As a psychiatry resident, I have watched with interest the ongoing struggle by psychologists to obtain prescriptive privileges in California and elsewhere. I routinely receive requests to write my congressman and to make cash donations to support "the cause" on behalf of both camps (pro and con).
Aside from the obvious potential impact that psychologist prescriptive privileges might have on my budding career in mental health, I also follow the struggle from a different perspective. Prior to training in psychiatry, my practice was in a rural primary care setting where I routinely collaborated closely with physician assistants and nurse practitioners.
I see prescriptive privileges of one form or another for psychologists to be an inevitability. I watched a similar struggle for nurse practitioner prescriptive privileges in Oklahoma during my stint in primary care. Both sides voiced basically the same arguments, pleas and promises that I have been hearing about California psychologists and their need to prescribe.
My recommendations to physicians in California would be to endorse prescriptive privileges for other mental health professionals in the format of the "physician extender" model similar to the traditional physician assistant. The physician extender model provides for physician supervision and collaboration on the overall treatment plan and implementation for the patient; frequently relies on written protocols for common ailments; often requires development of a formulary between the extender and physician; provides for ongoing routine audit and quality supervision of the physician extender by an identified physician supervisor; encourages close collaboration between the two disciplines; and lends itself to rural health and telemedicine models for increasing access to care. I believe a "physician extender" model for expanding prescriptive privileges in mental health allows psychiatrists and physicians in general to retain long-term control over the practice of medicine.
Physician assistants (PAs) and nurse practitioners (NPs) are the two most common physician extender professions. In most states, PA licensing is through the state's medical board. On the other hand, NPs are almost universally licensed through state nursing boards with limited or minimal input from medicine with respect to scope of practice, qualifications, professional training or standards of care. I am very hesitant to make the same mistake with psychologists.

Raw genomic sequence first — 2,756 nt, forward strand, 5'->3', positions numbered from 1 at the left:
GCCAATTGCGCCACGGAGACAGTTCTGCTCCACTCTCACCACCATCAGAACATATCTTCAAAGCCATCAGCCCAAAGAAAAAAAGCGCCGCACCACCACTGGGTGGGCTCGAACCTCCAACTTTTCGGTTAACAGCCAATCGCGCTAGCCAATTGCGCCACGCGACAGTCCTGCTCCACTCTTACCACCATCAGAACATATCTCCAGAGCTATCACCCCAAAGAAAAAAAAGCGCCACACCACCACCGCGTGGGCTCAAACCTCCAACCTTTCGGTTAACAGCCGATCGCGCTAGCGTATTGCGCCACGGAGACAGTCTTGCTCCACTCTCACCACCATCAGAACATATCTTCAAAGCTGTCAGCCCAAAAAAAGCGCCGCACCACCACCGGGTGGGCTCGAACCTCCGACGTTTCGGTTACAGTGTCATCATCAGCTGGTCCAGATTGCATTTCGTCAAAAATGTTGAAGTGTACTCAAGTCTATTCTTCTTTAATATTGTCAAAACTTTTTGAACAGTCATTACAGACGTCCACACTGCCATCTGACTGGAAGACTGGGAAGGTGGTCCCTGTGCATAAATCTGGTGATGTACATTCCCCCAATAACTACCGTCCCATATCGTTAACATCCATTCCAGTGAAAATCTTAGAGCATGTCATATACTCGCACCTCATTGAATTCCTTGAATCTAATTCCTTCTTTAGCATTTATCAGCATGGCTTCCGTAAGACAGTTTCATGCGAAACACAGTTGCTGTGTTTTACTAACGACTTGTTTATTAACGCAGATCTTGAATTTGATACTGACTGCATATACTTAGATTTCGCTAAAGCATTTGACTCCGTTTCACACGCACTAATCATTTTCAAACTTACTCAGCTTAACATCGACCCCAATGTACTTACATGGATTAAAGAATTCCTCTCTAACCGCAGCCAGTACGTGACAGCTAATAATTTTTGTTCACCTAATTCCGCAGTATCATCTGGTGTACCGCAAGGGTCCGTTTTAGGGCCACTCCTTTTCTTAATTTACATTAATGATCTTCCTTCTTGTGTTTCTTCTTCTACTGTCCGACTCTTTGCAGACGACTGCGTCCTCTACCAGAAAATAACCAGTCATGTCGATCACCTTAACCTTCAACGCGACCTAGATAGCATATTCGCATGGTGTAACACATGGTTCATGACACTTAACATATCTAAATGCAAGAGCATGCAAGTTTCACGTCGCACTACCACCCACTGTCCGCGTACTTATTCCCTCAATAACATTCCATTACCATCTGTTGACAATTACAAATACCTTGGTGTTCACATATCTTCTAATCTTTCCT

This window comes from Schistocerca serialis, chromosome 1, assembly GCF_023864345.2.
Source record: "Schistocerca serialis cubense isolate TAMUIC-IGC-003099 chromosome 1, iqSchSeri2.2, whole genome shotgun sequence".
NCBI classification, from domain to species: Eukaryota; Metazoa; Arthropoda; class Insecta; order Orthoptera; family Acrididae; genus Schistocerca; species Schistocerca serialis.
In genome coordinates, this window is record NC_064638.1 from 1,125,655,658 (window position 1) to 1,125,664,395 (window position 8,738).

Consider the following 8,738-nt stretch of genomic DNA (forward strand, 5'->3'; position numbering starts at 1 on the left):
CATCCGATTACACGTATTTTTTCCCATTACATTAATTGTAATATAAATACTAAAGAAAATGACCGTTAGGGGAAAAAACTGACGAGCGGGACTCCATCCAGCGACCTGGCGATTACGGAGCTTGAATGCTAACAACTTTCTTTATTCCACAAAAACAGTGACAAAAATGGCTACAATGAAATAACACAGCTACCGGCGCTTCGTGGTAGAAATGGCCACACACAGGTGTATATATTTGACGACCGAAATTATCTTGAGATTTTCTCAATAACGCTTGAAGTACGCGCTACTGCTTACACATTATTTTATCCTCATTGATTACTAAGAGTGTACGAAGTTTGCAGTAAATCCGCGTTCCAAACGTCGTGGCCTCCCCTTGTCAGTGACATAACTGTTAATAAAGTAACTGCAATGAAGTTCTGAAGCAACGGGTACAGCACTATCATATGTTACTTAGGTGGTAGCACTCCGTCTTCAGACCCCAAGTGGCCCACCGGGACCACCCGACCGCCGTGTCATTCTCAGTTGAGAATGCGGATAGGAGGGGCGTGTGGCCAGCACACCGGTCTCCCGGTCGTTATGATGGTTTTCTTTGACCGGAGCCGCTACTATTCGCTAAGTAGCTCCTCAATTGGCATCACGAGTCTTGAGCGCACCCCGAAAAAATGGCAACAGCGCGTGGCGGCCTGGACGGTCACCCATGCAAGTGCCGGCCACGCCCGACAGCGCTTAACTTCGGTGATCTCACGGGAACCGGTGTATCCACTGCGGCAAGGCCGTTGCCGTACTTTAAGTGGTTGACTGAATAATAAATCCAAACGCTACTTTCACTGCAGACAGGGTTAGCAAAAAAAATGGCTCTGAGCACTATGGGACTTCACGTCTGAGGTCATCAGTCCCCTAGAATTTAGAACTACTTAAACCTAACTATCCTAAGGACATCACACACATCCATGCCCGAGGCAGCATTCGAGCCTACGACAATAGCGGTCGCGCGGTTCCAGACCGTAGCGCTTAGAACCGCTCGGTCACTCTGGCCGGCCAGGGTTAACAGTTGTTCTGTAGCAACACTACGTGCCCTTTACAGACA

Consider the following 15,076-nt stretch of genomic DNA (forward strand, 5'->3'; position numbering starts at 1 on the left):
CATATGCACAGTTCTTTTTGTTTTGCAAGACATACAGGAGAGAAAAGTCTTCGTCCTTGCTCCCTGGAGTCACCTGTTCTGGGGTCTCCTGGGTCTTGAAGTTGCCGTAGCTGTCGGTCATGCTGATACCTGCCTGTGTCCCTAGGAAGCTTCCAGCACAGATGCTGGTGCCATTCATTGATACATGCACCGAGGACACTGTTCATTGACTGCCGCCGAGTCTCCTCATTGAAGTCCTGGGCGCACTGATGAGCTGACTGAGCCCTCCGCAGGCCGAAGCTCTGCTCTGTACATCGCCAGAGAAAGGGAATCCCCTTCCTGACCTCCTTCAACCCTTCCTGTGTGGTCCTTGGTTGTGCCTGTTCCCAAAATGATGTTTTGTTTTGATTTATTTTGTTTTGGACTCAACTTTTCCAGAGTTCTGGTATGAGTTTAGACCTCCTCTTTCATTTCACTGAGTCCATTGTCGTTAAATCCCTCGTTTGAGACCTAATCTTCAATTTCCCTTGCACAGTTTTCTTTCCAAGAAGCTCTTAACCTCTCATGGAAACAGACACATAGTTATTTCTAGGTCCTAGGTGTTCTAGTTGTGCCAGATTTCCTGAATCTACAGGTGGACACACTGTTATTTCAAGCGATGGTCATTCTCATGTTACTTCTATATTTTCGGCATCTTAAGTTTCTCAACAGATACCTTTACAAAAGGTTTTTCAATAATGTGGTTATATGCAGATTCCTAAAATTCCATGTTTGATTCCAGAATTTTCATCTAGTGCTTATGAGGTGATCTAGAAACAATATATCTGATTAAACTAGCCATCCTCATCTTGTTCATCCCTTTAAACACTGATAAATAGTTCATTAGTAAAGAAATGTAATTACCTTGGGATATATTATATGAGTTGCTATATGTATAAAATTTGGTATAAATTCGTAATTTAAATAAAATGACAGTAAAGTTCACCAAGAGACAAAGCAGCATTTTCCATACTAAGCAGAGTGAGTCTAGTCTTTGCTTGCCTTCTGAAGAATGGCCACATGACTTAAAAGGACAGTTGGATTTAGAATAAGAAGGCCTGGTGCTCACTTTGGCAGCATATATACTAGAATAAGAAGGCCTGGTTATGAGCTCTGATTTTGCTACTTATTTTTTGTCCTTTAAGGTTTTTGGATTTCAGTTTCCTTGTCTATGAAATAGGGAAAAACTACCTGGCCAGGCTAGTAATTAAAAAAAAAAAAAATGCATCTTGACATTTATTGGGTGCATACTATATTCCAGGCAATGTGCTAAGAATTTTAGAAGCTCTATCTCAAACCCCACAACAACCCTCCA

If prescriptive privileges are to come to other mental health professions, I see significant advantages to a PA model where psychologists, MFCCs, LCSWs and Advanced Practice Nurses can apply to the equivalent of a physician assistant training program with a clinical specialty in mental health.
Classwork would be provided by accredited physician assistant training programs (usually affiliated with a medical school) with clinical work split between ambulatory primary care and psychiatry settings. Most PA programs run three to four years in duration and offer a strong foundation in basic medicine with the option for some subspecialization in the form of electives. Mental health professionals completing such a scheme should be well prepared to function as physician extenders for psychiatrists or primary care physicians with limited prescribing privileges. Such a scheme provides for physician involvement both on the direct patient care level as well as on the policy and health systems levels, while retaining control over the practice of medicine by nonphysicians.